Nanuku’s Sisilia Naisiga
By Kite Pareti
Sisilia Naisiga took up judo at the age of 15 in a journey that has taken her to Japan, the Olympics and now Nanuku Resort in Pacific Harbour.
Naisiga hails from Macuata in Vanua Levu with maternal links to Naitasiri in Viti Levu.
“When I was attending Cathedral Secondary School, I lived with my uncle who was a police officer. That time, a Japanese volunteer from JICA (Japan International Cooperation Agency) came and taught martial arts at the police academy in Nasese,” she recalls.
“One afternoon, my uncle asked me to take a lesson. Once I entered the gym, the coach threw a uniform at me to get changed and start training.
Naisiga remembers being thrown to the ground by younger kids like “a piece of paper”. “Even though I put on full strength, they were just throwing me, and I was like, ‘This is interesting!’
“So the next time I went on the mat, I did not talk as I was so eager to learn everything,” she said.
That determination to learn led Naisiga to represent Fiji in judo in multiple international competitions.
“I went to play in Japan. My coach Mr Hasegawa, who has passed away, sent me to a competition in Tokyo for a week. The following year, I went to a competition in Fukuoka. One of my coaches had a friend in the sport and they got interested in the way I played and wanted me to join their judo club and live with them. So that’s how I spent eight years in Japan from 2000 to 2008,” she said.
While in Japan, Naisiga competed in the 2004 Athens Olympics and the 2008 Beijing Olympics.
“I loved being there. I was the flag bearer in Athens and walking through that large crowded stadium, you just can’t explain that feeling. The atmosphere is incomparable to the South Pacific Games,” she said.
Years of hard work had paid off for Naisiga, although she recalls being a little star struck by some of the world’s best athletes.
“The people I competed against at the Olympics were the ones I wouldn’t normally compete against–they are really strong! And even though you train really hard, their techniques are different. Though I may be nervous at times, yet I get this urge to throw them. They’re just too good! My first opponent was from the Netherlands. She’s really tall so I had to be quick. Technique is very important because when you get close, you get thrown,” she chuckled.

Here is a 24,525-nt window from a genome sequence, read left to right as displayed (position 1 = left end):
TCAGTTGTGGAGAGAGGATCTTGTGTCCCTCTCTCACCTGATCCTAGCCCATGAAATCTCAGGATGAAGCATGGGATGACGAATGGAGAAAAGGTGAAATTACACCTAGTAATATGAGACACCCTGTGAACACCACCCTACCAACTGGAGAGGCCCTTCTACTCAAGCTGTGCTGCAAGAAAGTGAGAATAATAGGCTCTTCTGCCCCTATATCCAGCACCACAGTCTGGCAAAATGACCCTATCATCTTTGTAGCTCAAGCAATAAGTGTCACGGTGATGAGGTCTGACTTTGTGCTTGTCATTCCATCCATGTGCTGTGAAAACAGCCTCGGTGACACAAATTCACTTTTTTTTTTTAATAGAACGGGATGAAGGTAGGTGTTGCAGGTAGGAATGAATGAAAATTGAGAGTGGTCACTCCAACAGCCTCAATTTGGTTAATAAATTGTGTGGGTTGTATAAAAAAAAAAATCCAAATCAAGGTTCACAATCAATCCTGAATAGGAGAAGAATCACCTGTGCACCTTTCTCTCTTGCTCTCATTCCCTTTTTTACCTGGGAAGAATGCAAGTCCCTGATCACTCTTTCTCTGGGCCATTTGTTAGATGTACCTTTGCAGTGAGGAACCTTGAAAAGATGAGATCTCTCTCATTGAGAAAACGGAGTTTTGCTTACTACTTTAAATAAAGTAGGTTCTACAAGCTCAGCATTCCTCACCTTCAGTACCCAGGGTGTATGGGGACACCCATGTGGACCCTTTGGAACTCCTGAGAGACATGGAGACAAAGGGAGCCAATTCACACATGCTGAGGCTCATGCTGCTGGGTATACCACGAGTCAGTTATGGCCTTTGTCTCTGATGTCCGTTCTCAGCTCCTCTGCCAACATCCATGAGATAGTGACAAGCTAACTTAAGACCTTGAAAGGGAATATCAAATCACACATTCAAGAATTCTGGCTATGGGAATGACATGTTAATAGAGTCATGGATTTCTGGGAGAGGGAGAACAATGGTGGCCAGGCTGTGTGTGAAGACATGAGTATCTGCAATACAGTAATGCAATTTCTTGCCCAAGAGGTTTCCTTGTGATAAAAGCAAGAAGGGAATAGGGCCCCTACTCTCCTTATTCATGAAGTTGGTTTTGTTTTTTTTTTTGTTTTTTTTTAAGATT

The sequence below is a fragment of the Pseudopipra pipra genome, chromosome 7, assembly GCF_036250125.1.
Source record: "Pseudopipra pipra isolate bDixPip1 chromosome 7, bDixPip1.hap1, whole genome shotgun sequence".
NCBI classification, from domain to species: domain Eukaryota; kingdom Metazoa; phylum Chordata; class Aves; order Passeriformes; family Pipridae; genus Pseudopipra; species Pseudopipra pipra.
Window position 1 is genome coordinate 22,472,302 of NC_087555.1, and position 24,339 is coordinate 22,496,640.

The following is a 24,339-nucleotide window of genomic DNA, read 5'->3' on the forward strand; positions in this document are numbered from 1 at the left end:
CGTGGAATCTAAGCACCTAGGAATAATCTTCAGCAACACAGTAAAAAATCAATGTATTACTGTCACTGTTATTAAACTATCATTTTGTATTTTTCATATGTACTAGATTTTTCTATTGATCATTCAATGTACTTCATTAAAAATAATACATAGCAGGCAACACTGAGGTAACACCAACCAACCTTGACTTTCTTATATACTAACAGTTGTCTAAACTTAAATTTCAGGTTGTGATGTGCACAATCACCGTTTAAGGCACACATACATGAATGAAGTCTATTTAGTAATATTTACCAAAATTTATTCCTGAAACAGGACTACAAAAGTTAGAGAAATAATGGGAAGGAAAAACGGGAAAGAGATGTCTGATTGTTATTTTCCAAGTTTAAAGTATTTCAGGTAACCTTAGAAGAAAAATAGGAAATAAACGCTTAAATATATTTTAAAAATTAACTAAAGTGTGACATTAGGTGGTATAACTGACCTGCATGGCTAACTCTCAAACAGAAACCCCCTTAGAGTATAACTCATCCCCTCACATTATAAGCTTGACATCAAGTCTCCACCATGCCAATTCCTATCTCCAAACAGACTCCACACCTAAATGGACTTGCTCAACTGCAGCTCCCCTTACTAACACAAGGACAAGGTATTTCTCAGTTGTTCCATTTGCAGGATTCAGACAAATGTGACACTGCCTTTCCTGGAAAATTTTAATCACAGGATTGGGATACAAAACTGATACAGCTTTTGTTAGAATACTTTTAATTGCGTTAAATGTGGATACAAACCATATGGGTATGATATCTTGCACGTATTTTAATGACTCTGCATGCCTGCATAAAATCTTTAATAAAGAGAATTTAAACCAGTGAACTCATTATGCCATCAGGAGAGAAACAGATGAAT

As Naisiga was doing her hard yards in another part of the world, she always kept her family in mind.
“My mom and dad separated when I was four years old. I went through lots of things. But it’s amazing how God can lift us up. I didn’t take the negative side. I just wanted to strive for something good,” she said.
Naisiga’s late mother, a domestic worker at the time, would host gunu sedes (a traditional form of fundraising) to help fund her trips overseas. “I would travel with coins in my pockets. It didn’t bother me because it was still money. When I returned, I would bring home chocolates,” she said.
The family bond continues to this day, and Naisiga says her main reward is seeing her daughter, who’s currently in Year 8, following in her footsteps.
“My daughter recently competed in the Takayawa Cup in February, and won her weight category,” she said.
Naisiga transitioned into the tourism industry to support her daughter, joining the luxurious Nanuku Resort in Pacific Harbour in 2013.
She started work there as a security officer.
“I was so thankful. So, the HR asked me, ‘Do you have any experience working in the tourism industry?’ I said no, it was never on my list. All I knew was saying Bula!”
From security officer, Naisiga moved to the spa activities team. Now she is the resort’s first wellness coach.
“I teach the guests many sporting activities like boxing, sailing, snorkelling, and take them hiking to nearby waterfalls. Hiking and snorkelling are guest favourites,” she said.
Naisiga loves her job and believes the resort has prospered post-Covid because of the union that exists amongst the workers. “We work like a village tribe. Even though there were few or no guests and some being laid off [during Covid], we helped maintain the whole place.”
Whether in the dojo or outdoors, Naisiga is definitely living the best of both worlds and she hopes to see others succeed in her field.
“We have good judokas, but they need more improvement. I really want to encourage our young competitors to always aim high,” she said.
This article first appeared in Fiji Traveller, July-September 2023.